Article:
[Python-Dev] Signals, threads, blocking C functions

Adam Olsen rhamph at gmail.com
Tue Sep 12 08:59:58 CEST 2006

On 9/12/06, Greg Ewing <greg.ewing at canterbury.ac.nz> wrote:
> Adam Olsen wrote:
> > That brings you back to how you access the flags variable.
> The existing signal handler sets a flag, doesn't it?
> So it couldn't be any more broken than the current
> implementation.
> If we get too paranoid about this, we'll just end
> up deciding that signals can't be used for anything,
> at all, ever. That doesn't seem very helpful,
> although techically I suppose it would solve
> the problem. :-)
> My own conclusion from all this is that if you
> can't rely on writing to a variable in one part
> of your program and reading it back in another,
> then computer architectures have become far
> too clever for their own good. :-(

They've been that way for a long, long time.  The irony is that x86 is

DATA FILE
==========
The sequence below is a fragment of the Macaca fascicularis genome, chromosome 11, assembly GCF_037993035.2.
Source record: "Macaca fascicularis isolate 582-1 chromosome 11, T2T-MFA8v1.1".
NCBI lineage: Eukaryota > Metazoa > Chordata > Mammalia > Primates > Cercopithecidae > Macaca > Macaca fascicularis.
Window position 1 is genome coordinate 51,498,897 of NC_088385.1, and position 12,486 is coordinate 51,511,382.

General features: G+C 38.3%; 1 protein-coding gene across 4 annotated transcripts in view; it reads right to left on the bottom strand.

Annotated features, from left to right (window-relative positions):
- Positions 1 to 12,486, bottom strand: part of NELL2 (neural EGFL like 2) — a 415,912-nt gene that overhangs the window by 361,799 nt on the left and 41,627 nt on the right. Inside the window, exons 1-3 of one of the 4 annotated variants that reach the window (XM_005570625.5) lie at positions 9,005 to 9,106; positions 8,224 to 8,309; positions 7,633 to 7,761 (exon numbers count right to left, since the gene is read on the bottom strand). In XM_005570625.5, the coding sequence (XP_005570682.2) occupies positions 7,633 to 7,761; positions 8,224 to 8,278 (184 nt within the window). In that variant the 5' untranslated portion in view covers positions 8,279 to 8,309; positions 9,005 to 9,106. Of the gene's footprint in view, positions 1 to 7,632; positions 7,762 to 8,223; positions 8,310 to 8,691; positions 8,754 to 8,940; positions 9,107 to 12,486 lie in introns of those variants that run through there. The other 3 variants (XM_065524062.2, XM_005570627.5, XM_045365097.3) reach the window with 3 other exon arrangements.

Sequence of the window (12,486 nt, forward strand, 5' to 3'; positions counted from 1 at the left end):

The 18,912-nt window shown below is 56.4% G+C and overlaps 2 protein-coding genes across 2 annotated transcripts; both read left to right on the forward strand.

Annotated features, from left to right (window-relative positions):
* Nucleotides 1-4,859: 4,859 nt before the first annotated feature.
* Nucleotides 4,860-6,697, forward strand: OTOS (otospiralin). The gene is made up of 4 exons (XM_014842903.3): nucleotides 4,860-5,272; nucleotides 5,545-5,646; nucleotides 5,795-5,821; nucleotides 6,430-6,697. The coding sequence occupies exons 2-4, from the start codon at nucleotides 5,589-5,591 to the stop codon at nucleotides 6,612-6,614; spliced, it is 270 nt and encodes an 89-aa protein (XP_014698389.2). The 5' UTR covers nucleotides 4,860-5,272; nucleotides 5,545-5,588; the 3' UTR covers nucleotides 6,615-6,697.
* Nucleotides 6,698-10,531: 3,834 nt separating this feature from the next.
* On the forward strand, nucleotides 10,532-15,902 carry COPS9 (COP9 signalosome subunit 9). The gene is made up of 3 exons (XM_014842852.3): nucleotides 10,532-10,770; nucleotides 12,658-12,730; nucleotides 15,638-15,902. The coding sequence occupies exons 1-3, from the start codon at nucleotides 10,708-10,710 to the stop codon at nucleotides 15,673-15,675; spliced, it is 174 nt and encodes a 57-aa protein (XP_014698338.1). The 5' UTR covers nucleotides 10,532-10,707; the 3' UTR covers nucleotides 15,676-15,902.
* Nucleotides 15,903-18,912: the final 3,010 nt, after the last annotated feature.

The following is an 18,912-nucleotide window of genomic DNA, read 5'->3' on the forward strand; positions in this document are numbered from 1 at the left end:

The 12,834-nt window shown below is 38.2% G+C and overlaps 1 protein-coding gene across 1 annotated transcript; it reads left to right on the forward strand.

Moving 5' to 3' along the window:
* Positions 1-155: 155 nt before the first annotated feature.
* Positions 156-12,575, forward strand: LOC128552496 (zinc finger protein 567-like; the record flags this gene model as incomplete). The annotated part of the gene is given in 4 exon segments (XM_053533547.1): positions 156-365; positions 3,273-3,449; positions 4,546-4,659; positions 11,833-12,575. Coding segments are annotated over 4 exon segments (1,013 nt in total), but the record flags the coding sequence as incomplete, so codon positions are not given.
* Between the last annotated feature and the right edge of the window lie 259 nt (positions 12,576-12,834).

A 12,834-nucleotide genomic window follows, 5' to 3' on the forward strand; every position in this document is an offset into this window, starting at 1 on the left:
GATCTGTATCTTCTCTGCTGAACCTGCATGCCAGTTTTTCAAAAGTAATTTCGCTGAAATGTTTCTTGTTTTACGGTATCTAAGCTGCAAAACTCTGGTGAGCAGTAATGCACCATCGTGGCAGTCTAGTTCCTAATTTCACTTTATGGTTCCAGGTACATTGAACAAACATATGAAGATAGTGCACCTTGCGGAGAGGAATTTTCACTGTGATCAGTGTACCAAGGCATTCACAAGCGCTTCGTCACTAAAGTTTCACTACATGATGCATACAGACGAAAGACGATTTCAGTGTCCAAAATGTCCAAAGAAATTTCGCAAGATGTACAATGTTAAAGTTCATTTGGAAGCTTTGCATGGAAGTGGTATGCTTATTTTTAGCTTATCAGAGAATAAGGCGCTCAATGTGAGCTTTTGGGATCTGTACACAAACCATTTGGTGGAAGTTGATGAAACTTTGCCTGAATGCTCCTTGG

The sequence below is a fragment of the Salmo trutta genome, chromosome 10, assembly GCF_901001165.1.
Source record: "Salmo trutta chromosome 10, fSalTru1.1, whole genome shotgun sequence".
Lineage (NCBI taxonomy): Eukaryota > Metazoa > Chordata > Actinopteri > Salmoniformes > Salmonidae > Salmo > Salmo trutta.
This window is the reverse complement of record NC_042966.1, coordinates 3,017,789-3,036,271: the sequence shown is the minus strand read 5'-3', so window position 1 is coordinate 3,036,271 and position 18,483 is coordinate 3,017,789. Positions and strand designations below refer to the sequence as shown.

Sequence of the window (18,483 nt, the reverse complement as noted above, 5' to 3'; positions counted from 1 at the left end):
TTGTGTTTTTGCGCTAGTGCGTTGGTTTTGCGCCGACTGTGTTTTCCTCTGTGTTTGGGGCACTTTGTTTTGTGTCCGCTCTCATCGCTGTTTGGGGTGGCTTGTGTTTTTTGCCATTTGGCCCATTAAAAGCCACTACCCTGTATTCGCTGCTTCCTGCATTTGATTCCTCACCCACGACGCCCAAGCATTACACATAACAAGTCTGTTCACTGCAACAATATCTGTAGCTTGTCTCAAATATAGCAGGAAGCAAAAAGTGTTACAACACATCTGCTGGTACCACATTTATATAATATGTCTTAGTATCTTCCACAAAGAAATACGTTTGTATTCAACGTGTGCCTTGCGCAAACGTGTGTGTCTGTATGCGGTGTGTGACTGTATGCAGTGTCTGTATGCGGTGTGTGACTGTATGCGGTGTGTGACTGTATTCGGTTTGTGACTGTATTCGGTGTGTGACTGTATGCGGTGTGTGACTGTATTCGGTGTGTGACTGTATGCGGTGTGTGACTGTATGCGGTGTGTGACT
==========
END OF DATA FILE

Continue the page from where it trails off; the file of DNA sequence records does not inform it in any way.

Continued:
immensely stupid in this regard, and as a result most programmers
remain unaware of it.

Other architectures have much more interesting read/write and cache
reordering semantics, and the code is certainly broken there.  C
leaves it undefined with good reason.

My previous mention of using a *single* flag may survive corruption
simply because we can tolerate false positives.  Signal handlers would
write 0xFFFFFFFF, the poll loop would check if *any* bit is set.  If
so, write 0x0, read off the fd, then loop around and check it again.
If the start of the read() acts as a write-barrier it SHOULD guarantee
we don't miss any positive writes.

Hmm, if that works we should be able to generalize it for all the
other flags too.  Something to think about anyway...

Adam Olsen, aka Rhamphoryncus

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